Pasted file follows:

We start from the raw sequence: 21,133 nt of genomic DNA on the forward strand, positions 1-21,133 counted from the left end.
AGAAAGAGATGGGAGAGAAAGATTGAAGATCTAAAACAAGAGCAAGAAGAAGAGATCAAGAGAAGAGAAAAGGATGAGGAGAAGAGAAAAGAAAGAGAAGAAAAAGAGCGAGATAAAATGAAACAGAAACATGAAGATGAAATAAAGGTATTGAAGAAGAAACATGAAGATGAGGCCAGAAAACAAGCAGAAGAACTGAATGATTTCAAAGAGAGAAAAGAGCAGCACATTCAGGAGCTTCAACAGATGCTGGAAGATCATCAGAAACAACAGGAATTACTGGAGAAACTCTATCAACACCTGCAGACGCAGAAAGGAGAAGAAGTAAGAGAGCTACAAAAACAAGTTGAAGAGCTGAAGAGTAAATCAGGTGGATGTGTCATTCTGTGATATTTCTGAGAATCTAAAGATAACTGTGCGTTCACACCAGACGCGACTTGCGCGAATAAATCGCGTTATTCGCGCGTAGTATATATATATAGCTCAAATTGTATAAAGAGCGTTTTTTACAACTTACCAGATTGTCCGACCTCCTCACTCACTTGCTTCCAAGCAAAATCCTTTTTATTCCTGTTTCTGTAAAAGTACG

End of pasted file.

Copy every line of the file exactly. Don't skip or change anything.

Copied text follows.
We start from the raw sequence: 21,133 nt of genomic DNA on the forward strand, positions 1-21,133 counted from the left end.
AGAAAGAGATGGGAGAGAAAGATTGAAGATCTAAAACAAGAGCAAGAAGAAGAGATCAAGAGAAGAGAAAAGGATGAGGAGAAGAGAAAAGAAAGAGAAGAAAAAGAGCGAGATAAAATGAAACAGAAACATGAAGATGAAATAAAGGTATTGAAGAAGAAACATGAAGATGAGGCCAGAAAACAAGCAGAAGAACTGAATGATTTCAAAGAGAGAAAAGAGCAGCACATTCAGGAGCTTCAACAGATGCTGGAAGATCATCAGAAACAACAGGAATTACTGGAGAAACTCTATCAACACCTGCAGACGCAGAAAGGAGAAGAAGTAAGAGAGCTACAAAAACAAGTTGAAGAGCTGAAGAGTAAATCAGGTGGATGTGTCATTCTGTGATATTTCTGAGAATCTAAAGATAACTGTGCGTTCACACCAGACGCGACTTGCGCGAATAAATCGCGTTATTCGCGCGTAGTATATATATATAGCTCAAATTGTATAAAGAGCGTTTTTTACAACTTACCAGATTGTCCGACCTCCTCACTCACTTGCTTCCAAGCAAAATCCTTTTTATTCCTGTTTCTGTAAAAGTACG